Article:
Ohhh ok, I see now.... I posted how I had one it, but I didn't put the magnets on the inside.  I don't think the way I did it would make any difference, since the cabinet depth from door to shelf would still make it impossible to place the tins in that area but the magnet on the inside would look better.  I think I would find a good grade substitute for super glue though, I can bet there is one out there.  Also, the magnets I used were just the penny sized ones you find in craft departments, so they probably aren't as strong as what you used.  I might need to try to find some like that, and experiment on seeing if the magnet is strong enough to hold through the tin so that the glue step can be skipped.  I don't want to end up "pinching" some spices out of the tin and accidentally grabbing the magnet too, that wouldn't be very tasty or good on the teeth, although it might be a decent source of iron LOL! 

 I was looking for something to do with my old wall spice rack that I have saved since I did something very similar to this with my spices.  Taking a queue from Alton Brown with his velcro attached pantry spice rack, I decided to make a modification to my own spice cabinet while re-finishing my kitchen cabinets (which I still haven't finished in tea past 3 years, and I still haven't totally finished about putting things off!). 
I needed my spices accessible, and not where they would all come falling out of the cabinet when I tried to get one from the back.  So while the cabinet door was off, I simply used some liquid nail to secure a piece of sheet metal (the one I used was left over roof flashing material), trimmed it out with some 1 in. molding (makes it look nicer and keeps my fingers on my hand) .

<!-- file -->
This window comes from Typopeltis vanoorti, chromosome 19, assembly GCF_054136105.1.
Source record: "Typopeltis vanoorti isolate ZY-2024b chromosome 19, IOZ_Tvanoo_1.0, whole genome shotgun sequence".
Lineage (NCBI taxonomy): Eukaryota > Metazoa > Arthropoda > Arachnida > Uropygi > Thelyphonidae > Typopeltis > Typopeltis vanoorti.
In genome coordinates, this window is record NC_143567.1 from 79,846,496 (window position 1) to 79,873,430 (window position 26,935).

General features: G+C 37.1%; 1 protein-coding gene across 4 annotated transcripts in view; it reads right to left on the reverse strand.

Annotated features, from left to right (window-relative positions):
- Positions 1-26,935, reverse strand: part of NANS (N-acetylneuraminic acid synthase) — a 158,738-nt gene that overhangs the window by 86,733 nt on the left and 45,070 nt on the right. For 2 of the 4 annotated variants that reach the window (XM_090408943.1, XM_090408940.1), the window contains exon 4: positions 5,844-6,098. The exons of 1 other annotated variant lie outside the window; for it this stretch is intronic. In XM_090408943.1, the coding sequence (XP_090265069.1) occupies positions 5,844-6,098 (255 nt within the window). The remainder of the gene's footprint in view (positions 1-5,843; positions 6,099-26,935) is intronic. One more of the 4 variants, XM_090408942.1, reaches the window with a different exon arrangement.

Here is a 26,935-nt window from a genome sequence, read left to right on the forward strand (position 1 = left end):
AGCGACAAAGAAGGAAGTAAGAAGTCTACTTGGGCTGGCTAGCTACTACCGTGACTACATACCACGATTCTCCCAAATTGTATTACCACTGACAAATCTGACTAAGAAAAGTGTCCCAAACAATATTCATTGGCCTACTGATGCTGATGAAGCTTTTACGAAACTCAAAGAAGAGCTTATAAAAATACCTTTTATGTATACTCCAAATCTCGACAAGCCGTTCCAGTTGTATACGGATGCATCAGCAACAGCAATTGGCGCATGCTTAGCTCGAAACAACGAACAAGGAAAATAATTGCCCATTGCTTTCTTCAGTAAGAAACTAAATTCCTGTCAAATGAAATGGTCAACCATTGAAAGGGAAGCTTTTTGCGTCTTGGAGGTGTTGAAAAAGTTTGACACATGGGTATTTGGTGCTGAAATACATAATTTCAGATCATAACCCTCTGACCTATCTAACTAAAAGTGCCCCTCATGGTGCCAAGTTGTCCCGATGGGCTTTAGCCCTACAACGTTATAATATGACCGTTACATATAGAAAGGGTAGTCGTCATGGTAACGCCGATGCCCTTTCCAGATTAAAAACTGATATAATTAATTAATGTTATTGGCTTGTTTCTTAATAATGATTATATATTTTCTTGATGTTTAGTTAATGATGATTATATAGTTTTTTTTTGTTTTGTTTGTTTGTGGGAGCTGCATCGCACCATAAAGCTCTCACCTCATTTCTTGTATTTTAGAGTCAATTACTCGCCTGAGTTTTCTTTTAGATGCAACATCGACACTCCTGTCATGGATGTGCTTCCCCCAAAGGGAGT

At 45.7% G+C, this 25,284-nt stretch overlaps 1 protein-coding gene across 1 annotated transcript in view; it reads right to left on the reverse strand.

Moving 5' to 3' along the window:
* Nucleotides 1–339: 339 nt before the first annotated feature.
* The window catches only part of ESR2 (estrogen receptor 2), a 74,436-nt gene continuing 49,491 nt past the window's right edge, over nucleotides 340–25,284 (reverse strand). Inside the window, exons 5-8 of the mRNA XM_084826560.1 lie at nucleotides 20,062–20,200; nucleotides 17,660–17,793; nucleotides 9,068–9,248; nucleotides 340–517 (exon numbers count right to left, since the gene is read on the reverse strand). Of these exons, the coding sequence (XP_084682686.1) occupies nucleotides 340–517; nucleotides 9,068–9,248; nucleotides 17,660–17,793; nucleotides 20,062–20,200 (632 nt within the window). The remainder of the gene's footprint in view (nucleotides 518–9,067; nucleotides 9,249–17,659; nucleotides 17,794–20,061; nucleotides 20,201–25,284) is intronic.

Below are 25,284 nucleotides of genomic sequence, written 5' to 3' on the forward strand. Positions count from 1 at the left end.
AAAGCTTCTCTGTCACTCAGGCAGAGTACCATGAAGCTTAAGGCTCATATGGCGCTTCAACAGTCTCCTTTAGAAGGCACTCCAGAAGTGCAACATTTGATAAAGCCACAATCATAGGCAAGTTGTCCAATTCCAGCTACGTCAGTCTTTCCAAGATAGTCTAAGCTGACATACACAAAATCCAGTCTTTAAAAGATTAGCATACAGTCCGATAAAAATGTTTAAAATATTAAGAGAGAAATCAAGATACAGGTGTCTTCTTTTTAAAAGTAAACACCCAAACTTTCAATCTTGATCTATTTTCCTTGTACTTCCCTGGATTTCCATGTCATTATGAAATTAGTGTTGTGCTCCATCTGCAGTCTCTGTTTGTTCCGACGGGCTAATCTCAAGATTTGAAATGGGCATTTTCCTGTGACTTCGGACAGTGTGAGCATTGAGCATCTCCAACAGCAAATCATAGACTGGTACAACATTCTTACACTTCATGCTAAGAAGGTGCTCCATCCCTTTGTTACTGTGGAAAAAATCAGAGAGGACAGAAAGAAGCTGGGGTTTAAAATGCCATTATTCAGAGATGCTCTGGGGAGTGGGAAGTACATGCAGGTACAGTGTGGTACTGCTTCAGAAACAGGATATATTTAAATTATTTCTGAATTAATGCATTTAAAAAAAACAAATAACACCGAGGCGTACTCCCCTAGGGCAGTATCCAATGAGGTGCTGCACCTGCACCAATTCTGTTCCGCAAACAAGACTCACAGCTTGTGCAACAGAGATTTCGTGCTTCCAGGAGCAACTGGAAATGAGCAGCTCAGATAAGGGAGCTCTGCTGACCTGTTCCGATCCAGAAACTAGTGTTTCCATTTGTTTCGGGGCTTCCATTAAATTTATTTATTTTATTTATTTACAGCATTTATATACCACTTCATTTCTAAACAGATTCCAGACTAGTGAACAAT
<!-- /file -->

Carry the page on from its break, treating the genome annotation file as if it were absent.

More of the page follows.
I didn't glue the tins to magnets though, I just let the magnets do their thing.  If I want to use them for something else later on, then I don't have to worry about pulling the magnets off the tins.  
The one thing I need to do, and really I need to get done and stop putting off, is place a strip between the tins where the shelf hits the door, so the tins don't get knocked down.  I knocked one down the other day, and dry cilantro went flying everywhere, even into a cake batter! eww! 
But to let you see I am adding a photo.  Love the idea, and thanks for sharing your version of it! 

Cabinet door spice rack.jpg

I did something similar using velcro and tins from Specialty Bottle. You can see more on flickr.

The magnets can be purchased from Lee Valley as well. I don't find having the magnets on the outside too bad, except I might use washer type magnets next time to get a better surface area contact to keep heavier stuff from wanting to move. Super glue worked just fine. I love that it is infinitely expandable no matter how many spices you need containers for. I have 21 on my fridge right now.

Great Instructable...Easy, Helpful and Inexpensive. Just the way I like'm... A+

Excellant we are going to make one of these as soon as the new kitchen is finished We may either wall mount it or inside a kitchen cupboard door

I'm thinking of making one of these but are the watchmaker tins safe for food storage? Also what size magnet did you use? Looking at the magnet site I think it is the 4 or 6mm but I'm not sure.

Yeah, magnetic spice racks are nothing new. But I like the watchmaker's tins because the translucent top is practically the entire surface of the tin. It's very aesthetically pleasing to me. Plus you get a bunch of magnets left over for other projects.

1 reply

Oh, and the total cost to produce 12 of them is about 20 bucks. Way cheaper than anything you'd buy in the store.